Extracts from the Mar 2012 Journal
Postage stamps, it seems, have had a magical appeal to generations of schoolboys. While my father as a boy in Vienna had specialised in collecting the stamps of the Austro-Hungarian monarchy, I concentrated on the stamps of what was then still called the British Empire, as befitted a boy in London in the 1950s. Disdaining the inflated flow of new issues flooding onto the market, I took no interest in any stamps issued after the death of King George VI in 1952. What magic was evoked by the simple, almost austere images on the stamps of bygone decades! The earliest, issued after the introduction of the modern postage stamp by the British Royal Mail in 1840, mostly featured only the portrait of the monarch of the issuing state, on the model of the profile of Queen Victoria that adorned the original Penny Black (and the much prized Two Penny Blue), or the coat of arms of that state. [more...]
Following negotiations with the German government, the Claims Conference has announced a series of improvements in compensation programmes that they administer. These changes affect applicants to the Article II and the Hardship Funds. Also, there is now no deadline for applications to the Ghetto Fund, which makes a one-time payment of €2,000 (approximately £1,650) to people who worked in Nazi-controlled ghettos. [more...]
It was the tribute of a Bradford lad to the Yorkshire Wold of his childhood that made David Hockney revisit his memories in blocks of primary colours. He put the trees and landscapes on his iPad and turned everything into vibrant hues. It led to his being both praised and criticised for having used modern technology in his exhibition David Hockney: A Bigger Picture at the Royal Academy (to 9 April).
These huge, lush landscapes joined together in squares and rectangles evoke nothing of the so-called bleakness or depths of Yorkshire, but they fill the gallery with the light of lost years. Hockney is less like a seasoned, mature painter here than a young artist on the brink of discovery. But what is he conveying? Is it magic realism? Super-realism? It’s certainly not Expressionism and, if anything, it has the touch of the master designer rather than the rapture of memory. Hockney takes the landscape seriously and portrays it in all its seasons – but, colours apart, it is linear, static and uncompromising. In earlier works, he plays ¬- like Hogarth and the Surrealist Escher before him - with ideas of perspective, offering a map, a jumbled view of signposts, an empty fallen tin can - the detritus of the road traveller. [more...]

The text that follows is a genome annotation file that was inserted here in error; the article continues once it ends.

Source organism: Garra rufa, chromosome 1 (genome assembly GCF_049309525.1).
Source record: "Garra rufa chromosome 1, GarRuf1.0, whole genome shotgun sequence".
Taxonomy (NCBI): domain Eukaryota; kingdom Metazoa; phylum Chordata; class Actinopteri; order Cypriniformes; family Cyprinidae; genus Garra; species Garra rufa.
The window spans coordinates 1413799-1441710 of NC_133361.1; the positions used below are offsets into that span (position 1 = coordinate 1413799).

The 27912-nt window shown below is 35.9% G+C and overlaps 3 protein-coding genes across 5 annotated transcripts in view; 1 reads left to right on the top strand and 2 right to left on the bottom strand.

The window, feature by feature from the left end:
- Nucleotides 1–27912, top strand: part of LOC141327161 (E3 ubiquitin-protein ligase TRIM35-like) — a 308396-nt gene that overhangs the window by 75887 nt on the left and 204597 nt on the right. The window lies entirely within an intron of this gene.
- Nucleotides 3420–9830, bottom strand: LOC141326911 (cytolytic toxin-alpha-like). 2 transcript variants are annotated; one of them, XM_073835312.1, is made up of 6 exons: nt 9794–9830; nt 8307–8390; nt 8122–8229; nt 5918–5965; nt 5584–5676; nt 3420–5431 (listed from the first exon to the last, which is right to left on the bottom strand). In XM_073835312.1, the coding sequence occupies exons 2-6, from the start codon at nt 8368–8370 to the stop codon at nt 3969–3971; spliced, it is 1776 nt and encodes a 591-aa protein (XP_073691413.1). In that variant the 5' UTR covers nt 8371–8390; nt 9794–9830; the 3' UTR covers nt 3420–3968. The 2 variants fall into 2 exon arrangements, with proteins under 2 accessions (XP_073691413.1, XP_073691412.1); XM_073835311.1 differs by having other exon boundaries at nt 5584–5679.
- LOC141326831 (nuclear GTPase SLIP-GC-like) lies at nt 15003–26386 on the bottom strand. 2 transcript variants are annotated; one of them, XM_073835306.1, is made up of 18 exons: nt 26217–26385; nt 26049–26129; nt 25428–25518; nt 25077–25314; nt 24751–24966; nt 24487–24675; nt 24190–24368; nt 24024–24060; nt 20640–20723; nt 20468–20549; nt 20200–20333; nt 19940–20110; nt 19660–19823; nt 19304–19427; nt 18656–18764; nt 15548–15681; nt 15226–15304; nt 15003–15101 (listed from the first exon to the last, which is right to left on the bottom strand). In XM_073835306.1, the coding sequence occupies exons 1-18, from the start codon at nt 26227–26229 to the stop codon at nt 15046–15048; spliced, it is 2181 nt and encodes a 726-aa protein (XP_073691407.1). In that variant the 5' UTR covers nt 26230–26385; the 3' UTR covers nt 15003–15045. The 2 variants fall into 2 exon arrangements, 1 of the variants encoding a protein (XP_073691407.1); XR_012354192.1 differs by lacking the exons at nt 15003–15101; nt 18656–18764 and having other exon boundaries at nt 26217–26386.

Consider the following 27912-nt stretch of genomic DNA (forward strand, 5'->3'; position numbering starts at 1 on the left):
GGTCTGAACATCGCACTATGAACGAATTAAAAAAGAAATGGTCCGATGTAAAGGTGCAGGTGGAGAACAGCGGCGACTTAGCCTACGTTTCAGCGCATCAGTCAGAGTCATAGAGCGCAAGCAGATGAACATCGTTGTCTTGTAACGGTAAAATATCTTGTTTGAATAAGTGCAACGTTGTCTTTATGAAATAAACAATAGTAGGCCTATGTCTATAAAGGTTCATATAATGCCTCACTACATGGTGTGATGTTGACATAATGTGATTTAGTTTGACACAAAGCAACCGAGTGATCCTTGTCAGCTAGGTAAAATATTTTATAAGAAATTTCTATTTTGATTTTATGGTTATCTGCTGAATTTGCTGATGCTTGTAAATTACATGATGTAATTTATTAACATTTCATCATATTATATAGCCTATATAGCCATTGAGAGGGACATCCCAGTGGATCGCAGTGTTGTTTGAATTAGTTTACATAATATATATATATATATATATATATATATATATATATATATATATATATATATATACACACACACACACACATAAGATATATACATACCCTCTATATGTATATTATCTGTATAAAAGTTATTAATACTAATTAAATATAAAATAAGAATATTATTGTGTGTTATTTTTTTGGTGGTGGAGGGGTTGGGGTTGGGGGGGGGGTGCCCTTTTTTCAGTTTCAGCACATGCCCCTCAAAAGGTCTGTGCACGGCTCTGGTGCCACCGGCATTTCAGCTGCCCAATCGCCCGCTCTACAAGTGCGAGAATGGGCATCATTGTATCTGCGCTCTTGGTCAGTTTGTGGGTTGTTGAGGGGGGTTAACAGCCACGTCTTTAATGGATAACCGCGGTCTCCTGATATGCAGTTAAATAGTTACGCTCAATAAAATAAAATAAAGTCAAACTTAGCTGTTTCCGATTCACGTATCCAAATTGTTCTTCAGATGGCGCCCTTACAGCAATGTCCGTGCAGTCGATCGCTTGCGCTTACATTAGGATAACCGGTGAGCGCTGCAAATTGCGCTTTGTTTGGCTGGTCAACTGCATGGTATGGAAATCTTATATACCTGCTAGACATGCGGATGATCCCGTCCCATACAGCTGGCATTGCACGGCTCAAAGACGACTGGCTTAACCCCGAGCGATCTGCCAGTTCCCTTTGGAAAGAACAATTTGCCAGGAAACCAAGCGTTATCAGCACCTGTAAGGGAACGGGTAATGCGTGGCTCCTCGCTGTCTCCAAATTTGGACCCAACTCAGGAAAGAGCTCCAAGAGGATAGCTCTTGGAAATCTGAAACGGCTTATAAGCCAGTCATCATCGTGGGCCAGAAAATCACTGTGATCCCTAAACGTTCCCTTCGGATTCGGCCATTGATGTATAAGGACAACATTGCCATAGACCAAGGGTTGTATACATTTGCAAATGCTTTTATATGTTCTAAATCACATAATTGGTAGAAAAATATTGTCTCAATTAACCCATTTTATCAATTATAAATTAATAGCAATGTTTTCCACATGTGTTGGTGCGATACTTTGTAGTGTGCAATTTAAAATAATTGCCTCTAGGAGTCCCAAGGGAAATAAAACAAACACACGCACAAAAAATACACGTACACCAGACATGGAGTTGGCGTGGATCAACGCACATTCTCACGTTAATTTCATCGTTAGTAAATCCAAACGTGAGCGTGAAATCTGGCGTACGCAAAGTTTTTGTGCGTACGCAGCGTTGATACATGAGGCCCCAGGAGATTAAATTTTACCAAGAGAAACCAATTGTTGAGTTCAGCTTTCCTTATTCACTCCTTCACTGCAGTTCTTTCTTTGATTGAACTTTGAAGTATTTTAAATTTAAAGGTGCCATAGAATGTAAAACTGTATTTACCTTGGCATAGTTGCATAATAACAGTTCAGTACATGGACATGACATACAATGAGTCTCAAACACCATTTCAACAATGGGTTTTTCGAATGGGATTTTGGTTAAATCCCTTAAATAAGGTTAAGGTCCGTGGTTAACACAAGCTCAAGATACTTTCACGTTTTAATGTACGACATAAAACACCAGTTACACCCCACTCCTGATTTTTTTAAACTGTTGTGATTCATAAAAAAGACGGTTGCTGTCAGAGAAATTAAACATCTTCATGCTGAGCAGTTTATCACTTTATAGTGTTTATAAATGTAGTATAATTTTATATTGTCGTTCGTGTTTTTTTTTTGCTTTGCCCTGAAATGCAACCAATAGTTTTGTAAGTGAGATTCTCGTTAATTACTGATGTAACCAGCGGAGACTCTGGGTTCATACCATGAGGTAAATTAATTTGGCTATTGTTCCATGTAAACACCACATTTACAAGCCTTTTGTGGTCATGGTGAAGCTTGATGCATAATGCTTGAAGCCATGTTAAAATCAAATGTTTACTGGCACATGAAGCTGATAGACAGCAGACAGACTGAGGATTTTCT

Return to Vienna is a short book, but a notable one. In January 1946 the Austrian writer Hilde Spiel returned to Vienna after an absence of ten years. This was no ordinary return: she went back in British army uniform as an accredited correspondent for the New Statesman. She recorded her thoughts and impressions in a journal which she later revised and expanded for publication: Rückkehr nach Wien was published in Germany in 1968. [more...]
Last month we published a notice about a letter sent to some AJR members who receive an Austrian state pension. The letter required the recipient to complete a ‘confirmation of residency’ form in accordance with the Double Tax Convention between Great Britain and Austria and stated that an interim tax would be deducted from the January 2012 pension payment. [more...]
I finished reading Howard Jacobson’s The Finkler Question and was still pondering its manifold messages in the evening as I attended a performance of Gilbert and Sullivan’s H.M.S. Pinafore. This was given in Jerusalem by an amateur troupe composed mainly of immigrants from English-speaking countries. [more...]